"- Use single dashes in your scene heading, well that's the norm at least."

    Yes, it's the norm. So what?

    "- Write active! Passive is dull and uninspiring. So lose the word 'is' from your scriptwriting language and mose words ending in 'ing', oh and adverbs while you're are at it."

    My friend, I've seen your work. Pontificating about screenwriting? Really?


    "- Turn off words 'autotype' so we don't get those little 'nd' things and heck why not spell out second."

    I didn't know what the hell you were referring to. Now I see you don't like "2nd." Yes, I typed that manually (a trick I picked up in the 1950s apparently). Was it too esoteric to call a 2nd car a 2nd car? Is this really keeping you from understanding what's going on there?


    "- How can he shh someone when he's in a death race?"

    Because it's quite an easy sound to make.


    "- Seperate some of you action blocks to build the tension and highlight action."

    Again, preaching to me on how to craft a script? Really?


    "- 'Henry! I don't want to know you anymore!' That's soem awesome 50s dialog. I'm guessing this is a period piece and that just nailed it."

    I guess I forgot to turn on the AUTO-SARCASM function. Gen Y.2ers may not understand that sometimes people do say things plainly.


    Pg 3
    "- Is 'Pop Beers' a game. I think you might be missing a word or two there."

    The line is, "Heather pops beers."

    This is a game introduced in 1946 in Roswell New Mexico, around the time of the strange sightings. You'll have to wiki the associated rules and lexicon.


    "- Wait '21' this isn't in the 50s."

    Do you live in some sort of cave? Now I'm no lawyer, but I have noticed that laws vary across this great nation of ours, nevermind the rest of the planet. Things like, oh, say the age of consent, gambling, speed limits, and yes even the drinking age are not all the same. This is fascinating stuff really that not all places on this earth are exactly as the they are in Chris land.

    "- 'CELL' phone. This is deffinately not a period piece. Why does the dialog strike me as classic?"

    Okay, an inoffensive question. Perhaps the easy answer is not best here (because I wanted it that way).

    This entire contest is, of course, an homage to Alfred Hitchcock (which most seemed to ignore).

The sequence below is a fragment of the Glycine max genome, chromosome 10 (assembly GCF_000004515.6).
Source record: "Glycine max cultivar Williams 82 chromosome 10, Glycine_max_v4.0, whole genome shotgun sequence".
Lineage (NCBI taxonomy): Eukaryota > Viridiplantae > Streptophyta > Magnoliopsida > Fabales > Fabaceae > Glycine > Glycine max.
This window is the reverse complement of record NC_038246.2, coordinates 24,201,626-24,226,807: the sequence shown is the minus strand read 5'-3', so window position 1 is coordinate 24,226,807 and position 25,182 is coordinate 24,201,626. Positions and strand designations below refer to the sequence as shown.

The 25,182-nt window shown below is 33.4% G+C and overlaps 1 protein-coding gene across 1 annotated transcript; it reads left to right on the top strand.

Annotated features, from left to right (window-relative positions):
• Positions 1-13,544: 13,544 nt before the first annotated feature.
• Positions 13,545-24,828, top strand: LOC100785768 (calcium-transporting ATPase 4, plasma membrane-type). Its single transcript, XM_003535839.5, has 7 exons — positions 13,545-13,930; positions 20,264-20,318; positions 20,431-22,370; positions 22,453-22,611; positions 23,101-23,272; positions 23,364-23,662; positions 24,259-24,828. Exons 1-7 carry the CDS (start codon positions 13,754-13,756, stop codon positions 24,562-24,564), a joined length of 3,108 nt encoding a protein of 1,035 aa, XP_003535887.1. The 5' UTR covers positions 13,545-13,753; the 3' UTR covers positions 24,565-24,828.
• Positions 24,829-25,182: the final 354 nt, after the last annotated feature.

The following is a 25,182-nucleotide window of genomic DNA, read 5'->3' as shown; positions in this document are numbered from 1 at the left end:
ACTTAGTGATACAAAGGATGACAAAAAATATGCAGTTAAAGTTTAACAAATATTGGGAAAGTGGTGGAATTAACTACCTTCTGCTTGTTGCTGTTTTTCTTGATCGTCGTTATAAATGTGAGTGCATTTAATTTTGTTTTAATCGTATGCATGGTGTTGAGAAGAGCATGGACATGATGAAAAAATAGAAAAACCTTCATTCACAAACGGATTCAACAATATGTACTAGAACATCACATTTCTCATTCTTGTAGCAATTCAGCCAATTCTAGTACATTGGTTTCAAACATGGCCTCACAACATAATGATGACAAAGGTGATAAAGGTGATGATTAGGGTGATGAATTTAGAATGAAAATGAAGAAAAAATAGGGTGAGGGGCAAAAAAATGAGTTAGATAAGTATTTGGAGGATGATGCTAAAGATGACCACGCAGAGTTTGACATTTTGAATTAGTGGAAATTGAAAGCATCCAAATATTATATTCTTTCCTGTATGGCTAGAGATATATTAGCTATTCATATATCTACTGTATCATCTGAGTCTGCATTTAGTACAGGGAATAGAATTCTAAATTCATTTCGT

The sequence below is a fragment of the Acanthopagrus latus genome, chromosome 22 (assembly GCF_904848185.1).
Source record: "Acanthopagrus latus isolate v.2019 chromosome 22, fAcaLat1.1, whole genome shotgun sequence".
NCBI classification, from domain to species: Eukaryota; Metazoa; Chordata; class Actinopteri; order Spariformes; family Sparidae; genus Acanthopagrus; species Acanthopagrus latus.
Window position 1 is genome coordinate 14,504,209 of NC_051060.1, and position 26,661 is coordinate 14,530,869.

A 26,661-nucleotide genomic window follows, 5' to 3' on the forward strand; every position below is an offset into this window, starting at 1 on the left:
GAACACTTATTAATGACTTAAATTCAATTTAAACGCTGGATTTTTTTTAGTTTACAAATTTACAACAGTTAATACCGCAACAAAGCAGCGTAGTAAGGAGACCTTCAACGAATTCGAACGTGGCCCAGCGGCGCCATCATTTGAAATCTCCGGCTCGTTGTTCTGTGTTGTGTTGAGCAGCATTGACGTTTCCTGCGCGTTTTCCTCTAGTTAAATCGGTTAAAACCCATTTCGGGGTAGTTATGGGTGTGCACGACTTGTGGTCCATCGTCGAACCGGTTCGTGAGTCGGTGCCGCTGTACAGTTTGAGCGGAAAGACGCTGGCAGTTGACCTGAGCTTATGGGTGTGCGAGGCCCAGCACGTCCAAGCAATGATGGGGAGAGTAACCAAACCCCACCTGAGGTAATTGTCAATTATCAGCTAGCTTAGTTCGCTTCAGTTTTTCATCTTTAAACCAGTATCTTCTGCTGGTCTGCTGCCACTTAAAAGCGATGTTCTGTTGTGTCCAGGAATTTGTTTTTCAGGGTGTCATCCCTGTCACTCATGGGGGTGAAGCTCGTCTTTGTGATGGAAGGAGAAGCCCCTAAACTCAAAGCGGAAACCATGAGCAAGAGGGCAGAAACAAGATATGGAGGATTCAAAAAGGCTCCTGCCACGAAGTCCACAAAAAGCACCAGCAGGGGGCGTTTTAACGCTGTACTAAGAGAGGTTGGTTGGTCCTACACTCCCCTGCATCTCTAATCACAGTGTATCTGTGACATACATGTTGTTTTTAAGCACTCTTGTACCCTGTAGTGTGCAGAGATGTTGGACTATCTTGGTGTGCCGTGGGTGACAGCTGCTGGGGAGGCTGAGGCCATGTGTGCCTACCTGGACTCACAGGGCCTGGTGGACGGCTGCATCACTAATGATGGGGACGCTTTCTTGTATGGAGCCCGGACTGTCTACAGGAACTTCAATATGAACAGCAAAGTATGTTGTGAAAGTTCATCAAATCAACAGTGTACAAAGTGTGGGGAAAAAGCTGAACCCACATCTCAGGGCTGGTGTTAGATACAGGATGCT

But, seeing how the theme of the piece is trust, and the deceit of the male lead is obvious, front and center, I didn't feel the need to complicate matters further with deceptive dialogue and unnecessary games.


    "- Lose the camera directions, it takes the reader right out of the story."

    Except, that's exactly how the transition should play. It's the clearest, most efficient way of conveying it. It's what needs to be done. If sluglines, or in your case the boorish repetition of "TICK TOCK," don't damage the storytelling, then my money shot can stand, thank you very much.


    "- Man I thought he was dead, but this was a dream sequence. Maybe you should've clued us in a little to begin with."

    Or not.

    "Is he a good guy or a bad guy. Dang, I guess I'll never find out."

    No. You won't.

    "Great Job!"

    Must check the Sarcasometer (purchased in 1957). Damn. It's broken.


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    Senior Member polfilmblog's Avatar
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    Hi Khamisk,

    "The only thing - Henry says he saved Heather, when looks like he didn't, he brought trouble. Or so I think"

    That definitely is a place where confusion could set in. The idea was that he stopped them from being detected by a 911 call, but they had another way of locating the device -- the flash drive. Perhaps it has a transmitter of some sort?


    "Is he a CIA, protecting some Coke recipe?"

    That's the MacGuffin. He's fighting to keep something the other side wants back.

    "Enjoyable. Thanks."

    Thank you.